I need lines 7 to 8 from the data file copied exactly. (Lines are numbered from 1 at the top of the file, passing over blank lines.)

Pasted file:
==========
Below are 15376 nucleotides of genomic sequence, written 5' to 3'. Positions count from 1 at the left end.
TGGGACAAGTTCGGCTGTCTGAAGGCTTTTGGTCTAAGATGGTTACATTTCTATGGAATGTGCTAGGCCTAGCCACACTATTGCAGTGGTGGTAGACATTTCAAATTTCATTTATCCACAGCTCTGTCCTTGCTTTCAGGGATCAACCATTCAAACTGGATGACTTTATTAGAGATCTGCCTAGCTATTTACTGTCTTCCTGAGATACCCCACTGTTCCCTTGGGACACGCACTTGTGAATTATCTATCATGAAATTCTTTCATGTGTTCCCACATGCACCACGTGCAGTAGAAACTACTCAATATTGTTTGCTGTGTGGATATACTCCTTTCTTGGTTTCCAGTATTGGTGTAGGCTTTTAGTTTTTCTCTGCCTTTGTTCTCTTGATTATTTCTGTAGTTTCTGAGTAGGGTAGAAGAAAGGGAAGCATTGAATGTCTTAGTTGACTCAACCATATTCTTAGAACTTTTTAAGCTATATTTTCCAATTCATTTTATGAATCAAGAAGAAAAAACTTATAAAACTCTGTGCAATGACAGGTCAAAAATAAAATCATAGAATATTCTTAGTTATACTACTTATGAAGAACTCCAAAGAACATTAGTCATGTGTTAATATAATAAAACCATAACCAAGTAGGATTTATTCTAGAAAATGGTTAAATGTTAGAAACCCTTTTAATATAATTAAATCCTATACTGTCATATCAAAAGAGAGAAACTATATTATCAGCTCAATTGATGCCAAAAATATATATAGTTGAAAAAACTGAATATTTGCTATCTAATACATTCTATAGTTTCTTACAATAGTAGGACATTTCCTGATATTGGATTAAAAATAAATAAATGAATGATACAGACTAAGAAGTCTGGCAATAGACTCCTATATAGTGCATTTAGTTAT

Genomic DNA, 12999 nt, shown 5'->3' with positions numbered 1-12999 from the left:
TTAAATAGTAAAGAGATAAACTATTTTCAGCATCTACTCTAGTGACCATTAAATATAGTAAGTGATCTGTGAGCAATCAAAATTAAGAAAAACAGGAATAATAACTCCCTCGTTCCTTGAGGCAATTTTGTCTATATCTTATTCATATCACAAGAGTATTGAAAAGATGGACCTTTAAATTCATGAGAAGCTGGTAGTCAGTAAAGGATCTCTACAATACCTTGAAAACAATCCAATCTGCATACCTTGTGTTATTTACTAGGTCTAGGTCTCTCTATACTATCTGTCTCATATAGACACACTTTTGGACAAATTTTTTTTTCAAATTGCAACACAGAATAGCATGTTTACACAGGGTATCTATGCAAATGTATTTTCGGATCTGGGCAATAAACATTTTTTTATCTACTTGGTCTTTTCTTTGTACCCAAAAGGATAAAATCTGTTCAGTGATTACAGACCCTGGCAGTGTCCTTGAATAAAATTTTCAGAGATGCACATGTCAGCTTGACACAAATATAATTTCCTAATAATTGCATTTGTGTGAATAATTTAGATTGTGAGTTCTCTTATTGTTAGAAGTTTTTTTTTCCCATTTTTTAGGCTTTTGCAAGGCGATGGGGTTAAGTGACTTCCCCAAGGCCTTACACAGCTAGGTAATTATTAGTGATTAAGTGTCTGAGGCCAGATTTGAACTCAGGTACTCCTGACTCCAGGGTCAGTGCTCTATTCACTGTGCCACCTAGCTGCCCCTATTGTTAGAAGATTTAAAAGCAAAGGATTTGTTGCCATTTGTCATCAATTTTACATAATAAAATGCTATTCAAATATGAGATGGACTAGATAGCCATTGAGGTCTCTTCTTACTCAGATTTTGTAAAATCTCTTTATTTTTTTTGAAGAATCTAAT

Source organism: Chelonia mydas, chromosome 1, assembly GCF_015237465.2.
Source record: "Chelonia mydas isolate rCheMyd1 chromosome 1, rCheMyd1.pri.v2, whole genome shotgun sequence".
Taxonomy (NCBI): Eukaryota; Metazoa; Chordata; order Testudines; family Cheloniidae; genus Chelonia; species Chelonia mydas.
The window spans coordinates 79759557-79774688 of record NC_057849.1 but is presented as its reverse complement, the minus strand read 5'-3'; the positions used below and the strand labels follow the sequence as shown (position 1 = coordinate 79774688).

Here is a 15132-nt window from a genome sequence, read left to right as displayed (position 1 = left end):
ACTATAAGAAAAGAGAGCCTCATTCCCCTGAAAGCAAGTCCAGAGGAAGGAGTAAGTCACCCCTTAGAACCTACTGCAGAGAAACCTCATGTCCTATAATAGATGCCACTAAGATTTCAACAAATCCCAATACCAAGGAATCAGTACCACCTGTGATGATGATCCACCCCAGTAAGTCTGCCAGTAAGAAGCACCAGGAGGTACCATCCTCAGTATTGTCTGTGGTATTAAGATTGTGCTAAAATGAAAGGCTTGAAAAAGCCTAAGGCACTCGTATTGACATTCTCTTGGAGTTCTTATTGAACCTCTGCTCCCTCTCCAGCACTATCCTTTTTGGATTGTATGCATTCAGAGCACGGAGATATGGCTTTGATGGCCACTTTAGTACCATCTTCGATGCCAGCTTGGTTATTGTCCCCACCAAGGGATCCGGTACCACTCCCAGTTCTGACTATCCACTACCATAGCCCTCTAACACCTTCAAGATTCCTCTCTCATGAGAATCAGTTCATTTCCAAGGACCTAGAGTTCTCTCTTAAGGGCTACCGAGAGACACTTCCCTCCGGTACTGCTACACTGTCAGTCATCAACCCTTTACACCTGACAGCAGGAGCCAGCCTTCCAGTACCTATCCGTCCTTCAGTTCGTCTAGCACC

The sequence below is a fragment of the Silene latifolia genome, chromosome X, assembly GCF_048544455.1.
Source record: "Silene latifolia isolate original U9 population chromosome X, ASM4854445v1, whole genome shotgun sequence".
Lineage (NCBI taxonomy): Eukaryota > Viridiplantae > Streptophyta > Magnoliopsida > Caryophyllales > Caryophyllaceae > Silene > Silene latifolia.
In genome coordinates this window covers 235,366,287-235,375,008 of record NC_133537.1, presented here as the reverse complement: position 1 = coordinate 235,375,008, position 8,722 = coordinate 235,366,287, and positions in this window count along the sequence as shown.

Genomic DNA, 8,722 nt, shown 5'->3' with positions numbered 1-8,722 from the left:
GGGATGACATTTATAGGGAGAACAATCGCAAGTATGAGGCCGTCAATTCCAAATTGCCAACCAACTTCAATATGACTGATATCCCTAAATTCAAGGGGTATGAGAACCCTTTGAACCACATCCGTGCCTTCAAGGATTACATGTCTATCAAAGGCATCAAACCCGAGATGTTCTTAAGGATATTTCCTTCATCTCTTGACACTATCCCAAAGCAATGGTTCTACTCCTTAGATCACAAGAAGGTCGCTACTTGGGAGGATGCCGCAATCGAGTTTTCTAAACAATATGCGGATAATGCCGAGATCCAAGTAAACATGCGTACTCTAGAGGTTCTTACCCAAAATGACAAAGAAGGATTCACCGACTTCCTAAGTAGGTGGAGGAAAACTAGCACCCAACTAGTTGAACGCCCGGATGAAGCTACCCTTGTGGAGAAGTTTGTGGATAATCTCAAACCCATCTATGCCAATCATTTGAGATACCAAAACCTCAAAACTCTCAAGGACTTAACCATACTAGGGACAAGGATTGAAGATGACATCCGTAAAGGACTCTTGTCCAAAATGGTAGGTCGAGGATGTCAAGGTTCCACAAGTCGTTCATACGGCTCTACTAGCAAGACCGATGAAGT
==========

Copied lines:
Taxonomy (NCBI): Eukaryota; Metazoa; Chordata; order Testudines; family Cheloniidae; genus Chelonia; species Chelonia mydas.
The window spans coordinates 79759557-79774688 of record NC_057849.1 but is presented as its reverse complement, the minus strand read 5'-3'; the positions used below and the strand labels follow the sequence as shown (position 1 = coordinate 79774688).